Where humans live, night-time darkness tends to die, overtaken by the proliferation of artificial light. This disruption to Earth’s daily light cycle comes at a cost to local and migrating wildlife.
A recent study by Indiana University researchers found that long-term exposure to artificial light at night caused dormant malaria infections in birds to intensify, especially during periods when birds experienced physiological changes in advance of migration and reproduction. Since birds can serve as reservoirs for human diseases such as West Nile and Lyme disease, the effects of artificial light on birds could increase the risks of parasite transmission to other species, including humans.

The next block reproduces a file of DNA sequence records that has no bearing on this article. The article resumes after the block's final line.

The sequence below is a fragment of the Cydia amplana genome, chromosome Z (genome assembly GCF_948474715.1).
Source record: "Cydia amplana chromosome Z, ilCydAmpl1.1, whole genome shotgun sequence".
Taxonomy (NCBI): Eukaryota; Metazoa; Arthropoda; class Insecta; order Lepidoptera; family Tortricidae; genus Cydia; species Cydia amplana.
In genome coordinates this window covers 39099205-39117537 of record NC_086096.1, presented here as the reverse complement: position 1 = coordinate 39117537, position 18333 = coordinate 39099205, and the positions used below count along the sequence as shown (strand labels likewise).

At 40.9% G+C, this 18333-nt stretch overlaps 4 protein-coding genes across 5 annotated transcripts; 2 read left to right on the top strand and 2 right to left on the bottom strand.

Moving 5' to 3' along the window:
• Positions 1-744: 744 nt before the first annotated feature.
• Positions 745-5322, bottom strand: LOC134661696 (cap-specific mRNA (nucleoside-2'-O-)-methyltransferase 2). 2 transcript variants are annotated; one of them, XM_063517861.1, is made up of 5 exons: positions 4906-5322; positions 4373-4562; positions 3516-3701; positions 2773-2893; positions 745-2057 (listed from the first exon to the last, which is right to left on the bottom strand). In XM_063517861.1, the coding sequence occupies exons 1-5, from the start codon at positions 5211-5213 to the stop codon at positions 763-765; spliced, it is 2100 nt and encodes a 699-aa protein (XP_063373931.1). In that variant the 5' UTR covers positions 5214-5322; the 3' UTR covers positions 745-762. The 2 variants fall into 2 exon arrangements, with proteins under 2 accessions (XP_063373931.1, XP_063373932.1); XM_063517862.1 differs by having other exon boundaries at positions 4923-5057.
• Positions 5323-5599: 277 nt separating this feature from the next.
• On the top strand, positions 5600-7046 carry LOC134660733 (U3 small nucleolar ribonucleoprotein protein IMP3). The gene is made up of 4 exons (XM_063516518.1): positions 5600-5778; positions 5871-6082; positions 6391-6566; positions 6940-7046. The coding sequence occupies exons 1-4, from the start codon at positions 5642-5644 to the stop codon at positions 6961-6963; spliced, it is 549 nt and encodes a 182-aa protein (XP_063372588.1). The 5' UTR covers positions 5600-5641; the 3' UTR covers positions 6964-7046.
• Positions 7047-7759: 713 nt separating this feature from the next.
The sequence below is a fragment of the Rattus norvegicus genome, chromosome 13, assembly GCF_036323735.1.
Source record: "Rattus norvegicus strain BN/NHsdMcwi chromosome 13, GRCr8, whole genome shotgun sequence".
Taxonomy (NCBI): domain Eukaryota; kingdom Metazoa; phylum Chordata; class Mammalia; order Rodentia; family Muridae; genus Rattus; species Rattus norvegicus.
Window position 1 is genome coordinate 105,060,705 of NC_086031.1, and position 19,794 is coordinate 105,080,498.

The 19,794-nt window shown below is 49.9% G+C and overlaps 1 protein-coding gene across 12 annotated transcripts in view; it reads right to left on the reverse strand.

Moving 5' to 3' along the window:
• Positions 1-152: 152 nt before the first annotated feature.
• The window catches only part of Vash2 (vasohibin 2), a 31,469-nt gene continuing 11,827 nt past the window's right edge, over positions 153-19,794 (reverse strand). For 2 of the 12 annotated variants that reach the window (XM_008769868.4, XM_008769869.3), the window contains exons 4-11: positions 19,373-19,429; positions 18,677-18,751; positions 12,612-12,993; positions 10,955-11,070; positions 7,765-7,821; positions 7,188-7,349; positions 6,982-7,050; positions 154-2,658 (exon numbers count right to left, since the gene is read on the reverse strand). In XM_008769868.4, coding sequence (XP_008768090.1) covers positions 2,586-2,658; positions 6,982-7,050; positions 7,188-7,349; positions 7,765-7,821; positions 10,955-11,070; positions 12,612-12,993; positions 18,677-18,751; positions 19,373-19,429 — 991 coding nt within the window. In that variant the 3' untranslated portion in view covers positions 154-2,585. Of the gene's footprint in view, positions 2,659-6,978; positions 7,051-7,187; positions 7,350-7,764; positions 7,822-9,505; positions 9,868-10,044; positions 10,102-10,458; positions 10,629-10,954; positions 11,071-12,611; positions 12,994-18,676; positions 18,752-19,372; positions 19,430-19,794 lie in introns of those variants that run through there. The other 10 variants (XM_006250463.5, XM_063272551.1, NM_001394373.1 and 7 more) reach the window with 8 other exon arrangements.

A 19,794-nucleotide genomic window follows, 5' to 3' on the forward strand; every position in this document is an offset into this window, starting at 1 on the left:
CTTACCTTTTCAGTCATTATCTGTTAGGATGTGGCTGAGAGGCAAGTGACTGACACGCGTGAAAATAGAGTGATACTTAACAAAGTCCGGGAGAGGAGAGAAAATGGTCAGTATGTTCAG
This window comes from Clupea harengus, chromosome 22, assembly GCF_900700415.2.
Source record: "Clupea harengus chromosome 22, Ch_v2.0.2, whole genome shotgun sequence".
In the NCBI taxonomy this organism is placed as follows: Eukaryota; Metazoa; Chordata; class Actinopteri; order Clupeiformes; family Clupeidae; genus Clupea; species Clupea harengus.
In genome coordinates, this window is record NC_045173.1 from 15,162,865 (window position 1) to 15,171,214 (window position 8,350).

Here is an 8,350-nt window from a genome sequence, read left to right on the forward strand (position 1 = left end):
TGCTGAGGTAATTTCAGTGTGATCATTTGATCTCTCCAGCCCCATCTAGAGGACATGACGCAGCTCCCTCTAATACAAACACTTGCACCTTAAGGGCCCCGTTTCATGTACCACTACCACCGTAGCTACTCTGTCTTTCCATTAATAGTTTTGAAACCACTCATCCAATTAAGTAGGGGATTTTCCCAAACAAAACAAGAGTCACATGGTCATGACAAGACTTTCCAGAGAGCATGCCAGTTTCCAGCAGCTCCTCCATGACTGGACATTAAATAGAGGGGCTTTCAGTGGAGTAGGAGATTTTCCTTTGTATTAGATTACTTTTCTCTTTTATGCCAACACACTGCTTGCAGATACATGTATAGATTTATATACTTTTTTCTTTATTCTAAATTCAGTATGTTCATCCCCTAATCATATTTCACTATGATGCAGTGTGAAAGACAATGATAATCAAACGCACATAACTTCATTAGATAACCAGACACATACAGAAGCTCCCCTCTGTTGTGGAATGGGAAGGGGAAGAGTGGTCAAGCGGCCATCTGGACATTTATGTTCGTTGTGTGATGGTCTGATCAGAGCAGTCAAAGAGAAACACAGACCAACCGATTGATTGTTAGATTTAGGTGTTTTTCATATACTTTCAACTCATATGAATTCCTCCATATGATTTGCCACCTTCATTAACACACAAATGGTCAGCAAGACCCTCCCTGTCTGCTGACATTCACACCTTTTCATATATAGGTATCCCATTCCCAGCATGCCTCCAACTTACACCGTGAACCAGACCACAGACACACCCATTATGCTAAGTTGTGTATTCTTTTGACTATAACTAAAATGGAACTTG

“For the vast majority of organisms, the cycle of light and dark is an important regulator of behavior,” said IU Distinguished Professor of Biology Ellen Ketterson, a co-author of the study. “Disrupting that cycle is probably not a good thing to do, but that’s exactly what humans are doing by using artificial light.
“As we’ve seen with COVID-19, the health of wildlife can have consequences for human health. If these infections are flaring up in birds that spend time in urban habitats, people may need to think about what can be done to lower the risk of parasite transmission.”